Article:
What do they do with their time and money?
Well, among other things, they deal with the consequences of a worldwide customer base:
The official update feed from the Google Apps team: Google Calendar adds support for 8 new languagesLanguage support is feature 0 for most users (excluding the Dutch, who all speak and write six languages from birth). On the other hand, a port to Chinese doesn't get my Outlook 2003 sync working.
.... Google Calendar now supports Google Calendar now supports US English, UK English, French, Italian, German, Spanish, Danish, Dutch, Norwegian, Finnish, Swedish, Russian, Chinese (Simplified), Chinese (Traditional), Hindi, Indonesian, Korean, Japanese, Thai, Filipino/Tagalog, Portuguese (Brazil), Portuguese (Portugal), Turkish, Hungarian, Serbian, Ukrainian, Bulgarian, Latvian, Romanian, Lithuanian, Slovenian and Polish...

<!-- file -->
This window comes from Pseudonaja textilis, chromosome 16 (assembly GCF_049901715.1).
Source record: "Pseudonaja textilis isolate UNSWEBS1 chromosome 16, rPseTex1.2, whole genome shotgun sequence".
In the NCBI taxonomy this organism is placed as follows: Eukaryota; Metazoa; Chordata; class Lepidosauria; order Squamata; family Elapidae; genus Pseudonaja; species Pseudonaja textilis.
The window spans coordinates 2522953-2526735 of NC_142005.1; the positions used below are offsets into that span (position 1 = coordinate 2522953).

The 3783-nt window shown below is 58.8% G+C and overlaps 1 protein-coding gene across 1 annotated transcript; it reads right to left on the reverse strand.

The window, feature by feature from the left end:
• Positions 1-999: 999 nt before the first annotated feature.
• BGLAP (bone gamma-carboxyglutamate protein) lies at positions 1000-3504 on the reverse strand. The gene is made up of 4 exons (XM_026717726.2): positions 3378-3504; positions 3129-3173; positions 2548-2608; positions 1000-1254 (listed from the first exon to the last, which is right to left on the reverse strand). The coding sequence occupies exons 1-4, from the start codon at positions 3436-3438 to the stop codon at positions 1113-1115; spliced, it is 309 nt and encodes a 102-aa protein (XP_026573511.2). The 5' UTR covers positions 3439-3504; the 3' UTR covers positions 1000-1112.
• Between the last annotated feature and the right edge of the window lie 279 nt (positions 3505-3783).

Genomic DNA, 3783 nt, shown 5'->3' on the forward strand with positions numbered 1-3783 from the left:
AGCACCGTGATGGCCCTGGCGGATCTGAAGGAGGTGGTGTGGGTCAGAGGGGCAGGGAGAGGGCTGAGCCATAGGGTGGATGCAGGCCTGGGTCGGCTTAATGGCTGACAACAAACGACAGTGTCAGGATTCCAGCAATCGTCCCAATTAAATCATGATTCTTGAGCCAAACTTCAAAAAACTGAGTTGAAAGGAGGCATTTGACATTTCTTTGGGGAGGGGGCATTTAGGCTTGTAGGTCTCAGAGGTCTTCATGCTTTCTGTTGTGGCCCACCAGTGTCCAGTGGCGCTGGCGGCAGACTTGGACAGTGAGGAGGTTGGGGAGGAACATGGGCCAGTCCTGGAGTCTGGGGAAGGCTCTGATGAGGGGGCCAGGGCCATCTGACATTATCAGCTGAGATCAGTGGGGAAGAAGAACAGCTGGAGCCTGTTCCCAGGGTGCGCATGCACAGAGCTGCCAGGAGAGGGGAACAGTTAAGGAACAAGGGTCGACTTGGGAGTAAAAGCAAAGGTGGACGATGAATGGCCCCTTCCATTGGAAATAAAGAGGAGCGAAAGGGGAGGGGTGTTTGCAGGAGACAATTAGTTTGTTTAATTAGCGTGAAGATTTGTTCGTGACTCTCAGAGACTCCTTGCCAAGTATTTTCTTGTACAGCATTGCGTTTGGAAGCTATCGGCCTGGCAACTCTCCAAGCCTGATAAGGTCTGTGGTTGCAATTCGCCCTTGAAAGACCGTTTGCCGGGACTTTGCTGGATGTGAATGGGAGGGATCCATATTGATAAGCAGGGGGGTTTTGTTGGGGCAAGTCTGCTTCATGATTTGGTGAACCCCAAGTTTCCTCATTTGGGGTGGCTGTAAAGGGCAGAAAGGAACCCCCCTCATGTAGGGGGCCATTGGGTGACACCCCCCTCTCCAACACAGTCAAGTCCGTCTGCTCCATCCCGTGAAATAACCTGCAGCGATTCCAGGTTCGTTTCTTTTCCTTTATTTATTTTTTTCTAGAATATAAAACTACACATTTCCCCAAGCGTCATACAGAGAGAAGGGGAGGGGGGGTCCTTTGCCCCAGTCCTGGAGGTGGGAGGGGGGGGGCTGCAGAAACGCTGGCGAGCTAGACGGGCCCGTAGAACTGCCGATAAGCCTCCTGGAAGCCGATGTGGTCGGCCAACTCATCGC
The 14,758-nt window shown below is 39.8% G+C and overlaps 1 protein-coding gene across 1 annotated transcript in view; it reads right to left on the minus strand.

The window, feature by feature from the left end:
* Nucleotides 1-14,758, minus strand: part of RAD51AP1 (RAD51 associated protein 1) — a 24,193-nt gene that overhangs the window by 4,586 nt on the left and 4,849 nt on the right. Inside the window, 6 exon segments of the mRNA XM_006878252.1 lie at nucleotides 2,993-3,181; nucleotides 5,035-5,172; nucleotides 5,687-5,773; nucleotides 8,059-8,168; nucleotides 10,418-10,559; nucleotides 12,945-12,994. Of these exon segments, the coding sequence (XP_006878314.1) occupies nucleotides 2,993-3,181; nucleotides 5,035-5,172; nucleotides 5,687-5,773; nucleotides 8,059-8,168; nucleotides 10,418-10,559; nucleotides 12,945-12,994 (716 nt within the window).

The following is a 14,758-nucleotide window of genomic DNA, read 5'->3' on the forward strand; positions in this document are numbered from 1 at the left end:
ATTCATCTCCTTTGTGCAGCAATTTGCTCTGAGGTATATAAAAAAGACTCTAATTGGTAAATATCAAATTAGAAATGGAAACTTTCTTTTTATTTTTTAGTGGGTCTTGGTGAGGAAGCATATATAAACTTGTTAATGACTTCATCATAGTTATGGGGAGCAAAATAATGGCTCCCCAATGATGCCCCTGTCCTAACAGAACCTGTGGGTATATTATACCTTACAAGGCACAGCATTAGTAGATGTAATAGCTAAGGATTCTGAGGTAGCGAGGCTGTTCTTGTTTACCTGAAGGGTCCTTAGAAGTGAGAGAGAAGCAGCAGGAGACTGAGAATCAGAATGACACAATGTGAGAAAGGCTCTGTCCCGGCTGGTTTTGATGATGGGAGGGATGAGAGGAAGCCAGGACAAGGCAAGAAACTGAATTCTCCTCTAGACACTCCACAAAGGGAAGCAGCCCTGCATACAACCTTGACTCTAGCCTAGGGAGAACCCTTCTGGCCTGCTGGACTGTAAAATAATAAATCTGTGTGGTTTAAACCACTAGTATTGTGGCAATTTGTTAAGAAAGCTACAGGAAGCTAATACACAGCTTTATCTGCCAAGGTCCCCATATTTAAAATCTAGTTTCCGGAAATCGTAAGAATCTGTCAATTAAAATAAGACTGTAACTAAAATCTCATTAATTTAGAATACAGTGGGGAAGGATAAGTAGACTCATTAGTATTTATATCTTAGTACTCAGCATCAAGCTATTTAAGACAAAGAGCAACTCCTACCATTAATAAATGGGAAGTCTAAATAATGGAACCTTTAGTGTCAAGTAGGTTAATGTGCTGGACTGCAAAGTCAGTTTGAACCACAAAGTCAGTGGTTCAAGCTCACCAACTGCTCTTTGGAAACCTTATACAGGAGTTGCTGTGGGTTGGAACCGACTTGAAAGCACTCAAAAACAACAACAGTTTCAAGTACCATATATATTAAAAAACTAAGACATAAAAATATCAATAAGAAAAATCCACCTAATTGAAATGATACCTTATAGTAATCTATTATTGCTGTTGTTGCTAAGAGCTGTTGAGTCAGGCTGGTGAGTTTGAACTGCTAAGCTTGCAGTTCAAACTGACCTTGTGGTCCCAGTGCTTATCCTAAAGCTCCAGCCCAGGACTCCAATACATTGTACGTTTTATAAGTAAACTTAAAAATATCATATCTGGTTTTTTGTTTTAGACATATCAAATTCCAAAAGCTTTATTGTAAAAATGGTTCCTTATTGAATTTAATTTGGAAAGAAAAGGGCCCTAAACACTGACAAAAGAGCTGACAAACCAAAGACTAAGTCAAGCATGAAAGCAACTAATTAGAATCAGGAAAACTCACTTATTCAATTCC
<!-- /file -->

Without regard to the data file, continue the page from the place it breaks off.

Obviously, Google needs to do this work. A port to Chinese is a thousand times more important in terms of human value and Google's future than fixing Outlook Calendar sync.
It is interesting though, to consider the consequences of having a worldwide support task. It suggests new features will be deployed with increasing care and deliberation - no matter how much development money is available. Software development does not scale linearly with resources, as Microsoft has amply shown. At some point a extra billion dollars buys only a small increment in functional improvement.
I wonder if Google's global burden will open opportunities for less constrained competitors...